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Eugenio María de Hostos Community College’s longtime president Dolores Fernández reflects on her journey through academia and helping other Hispanics reach the top.

In 1998, Dr. Dolores Fernández was exactly where she wanted to be as a tenured, full-time professor at Hunter College, the largest in the City University of New York system. Then she got a call asking her to leave Manhattan and take the helm of Eugenio María de Hostos Community College, CUNY’s troubled bilingual community college in the South Bronx.

“I said, ‘No,’” she recalls. “I wasn’t about to leave Hunter.” CUNY’s chancellor called her to his office to try to change her mind, but it was a Black History Month speech at Hunter that made the difference. A Black minister from the Bronx looked at the comfortable academics and challenged them: Look at your communities. Do the people living there now have the same advantages you had? “I started crying,” Fernández says. “I said, ‘I’ve got to go upstairs and call the chancellor.’ I said, ‘I’ve got to go do this for an interim basis.’”

More than 10 years later — nine of them as Hostos’ permanent president — Fernández, 64, has announced she’ll step down once a replacement is named. In her resignation letter she cited a tenure of academic and financial improvements and beefed-up enrollment. Her efforts were, as she said in her letter, “my opportunity to ‘pay back’ my community.”

‘Not College Material’

The South Bronx community that is home to Hostos and its predominantly Puerto Rican and Dominican student population isn’t precisely her own, although she lives in the Bronx today. She was reared in Astoria, Queens, to a mother who emigrated from Spain and a father who came to New York from Cuba. But like many Hostos students, Fernández entered public school speaking only Spanish. Hostos accepts any high-school graduate, English-speaking or not. And, like many Hostos students, she came to higher education later in life.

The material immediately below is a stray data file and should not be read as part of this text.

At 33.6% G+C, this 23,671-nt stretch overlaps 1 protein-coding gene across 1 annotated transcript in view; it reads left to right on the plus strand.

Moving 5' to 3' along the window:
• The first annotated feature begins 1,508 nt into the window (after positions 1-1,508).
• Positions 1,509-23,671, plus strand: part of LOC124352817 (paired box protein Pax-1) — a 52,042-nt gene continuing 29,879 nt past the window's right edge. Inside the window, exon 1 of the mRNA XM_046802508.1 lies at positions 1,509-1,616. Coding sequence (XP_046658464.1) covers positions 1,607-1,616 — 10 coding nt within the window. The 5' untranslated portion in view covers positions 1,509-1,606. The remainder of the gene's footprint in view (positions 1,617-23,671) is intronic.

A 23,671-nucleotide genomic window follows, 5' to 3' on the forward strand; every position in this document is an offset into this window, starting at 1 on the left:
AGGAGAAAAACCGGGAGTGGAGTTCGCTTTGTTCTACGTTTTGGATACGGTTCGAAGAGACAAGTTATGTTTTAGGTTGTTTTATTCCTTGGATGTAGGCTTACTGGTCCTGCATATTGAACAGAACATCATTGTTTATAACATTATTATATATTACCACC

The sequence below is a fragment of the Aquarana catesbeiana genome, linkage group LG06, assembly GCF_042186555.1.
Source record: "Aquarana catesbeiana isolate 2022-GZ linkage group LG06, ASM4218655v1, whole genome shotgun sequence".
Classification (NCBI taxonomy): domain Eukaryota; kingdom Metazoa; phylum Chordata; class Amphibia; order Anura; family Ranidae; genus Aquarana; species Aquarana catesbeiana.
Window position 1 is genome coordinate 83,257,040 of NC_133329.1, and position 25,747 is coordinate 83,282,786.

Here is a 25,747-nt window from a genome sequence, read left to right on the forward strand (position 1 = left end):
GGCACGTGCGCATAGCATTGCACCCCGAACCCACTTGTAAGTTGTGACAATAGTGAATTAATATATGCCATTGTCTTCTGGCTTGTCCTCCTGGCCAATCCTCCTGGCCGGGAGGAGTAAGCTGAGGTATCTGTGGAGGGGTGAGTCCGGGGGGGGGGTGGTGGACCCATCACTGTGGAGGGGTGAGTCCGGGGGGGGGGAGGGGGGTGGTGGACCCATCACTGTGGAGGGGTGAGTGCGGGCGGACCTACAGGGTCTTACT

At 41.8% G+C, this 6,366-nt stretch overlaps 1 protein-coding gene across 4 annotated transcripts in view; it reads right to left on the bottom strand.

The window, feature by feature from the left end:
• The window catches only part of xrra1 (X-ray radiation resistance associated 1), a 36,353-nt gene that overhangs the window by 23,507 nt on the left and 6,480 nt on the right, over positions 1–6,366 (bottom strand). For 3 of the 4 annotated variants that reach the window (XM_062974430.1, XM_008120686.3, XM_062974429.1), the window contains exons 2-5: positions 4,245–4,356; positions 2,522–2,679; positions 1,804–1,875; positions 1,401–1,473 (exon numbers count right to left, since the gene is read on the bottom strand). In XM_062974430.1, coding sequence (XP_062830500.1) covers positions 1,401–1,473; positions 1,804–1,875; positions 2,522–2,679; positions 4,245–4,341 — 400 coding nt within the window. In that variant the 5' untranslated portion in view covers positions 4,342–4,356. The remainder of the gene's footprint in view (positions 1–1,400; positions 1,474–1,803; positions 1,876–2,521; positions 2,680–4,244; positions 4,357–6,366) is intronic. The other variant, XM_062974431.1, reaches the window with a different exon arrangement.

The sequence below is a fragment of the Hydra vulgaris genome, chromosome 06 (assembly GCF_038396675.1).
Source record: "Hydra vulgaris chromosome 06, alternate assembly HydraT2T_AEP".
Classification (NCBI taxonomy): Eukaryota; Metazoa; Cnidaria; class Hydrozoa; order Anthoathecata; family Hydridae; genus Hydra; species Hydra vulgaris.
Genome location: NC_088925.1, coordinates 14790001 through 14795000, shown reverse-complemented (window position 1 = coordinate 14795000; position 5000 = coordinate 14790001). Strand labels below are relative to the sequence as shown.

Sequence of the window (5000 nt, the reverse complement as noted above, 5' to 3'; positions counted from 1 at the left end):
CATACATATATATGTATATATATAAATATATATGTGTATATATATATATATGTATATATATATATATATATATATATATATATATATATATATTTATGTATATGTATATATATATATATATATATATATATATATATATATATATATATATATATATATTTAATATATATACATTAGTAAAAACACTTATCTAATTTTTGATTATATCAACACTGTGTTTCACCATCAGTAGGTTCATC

An honor-roll student in high school, she graduated 10th in a class of 600. Her SAT score, however, was not as impressive. She took the exam as her father lay dying in a hospital.

“I got married right out of high school because I was told I wasn’t college material by a guidance counselor,” Fernández says.

At 26, with a two-year-old and a five-year-old at home, she enrolled in Nassau Community College and after three years of night classes earned her associate degree. By then a mother of three, Fernández decided to pursue a bachelor’s in bilingual education. Fourteen years later, she earned a doctoral degree from Hosftra University.

“I remember walking across the stage that day and thinking … I would have really liked to have the guidance counselor that told me that I couldn’t do it [be] there, to really just show this person, ‘You didn’t really evaluate this person, giving this person full credit.’ I worry lots of times about if that’s still going on.”

At Hostos Community College, offering disadvantaged people a chance at a higher education — despite challenges that elsewhere would keep them out — is a way of life. Nearly 60 percent of its students work. One-third have children. They come from the poorest congressional district in the state.

When she took over as interim president, Hostos faced potential closure. Its prior president resigned after she was accused of allowing students to graduate without being able to read or write English.

She came in vowing that every graduate would pass the English- language exam. The exam has since changed and students have more time to take it. But Fernández, a big believer in bilingual education, also shook up Hostos’ bilingual approach to try to save it.

She angered some in the English Department by splitting off about half its faculty into a new Language and Cognition Department whose focus was teaching English as a second language. Hostos’ enrollment is 97 percent minority: mostly Hispanic (58 percent) and Black (32 percent). More than half the students were born outside the United States.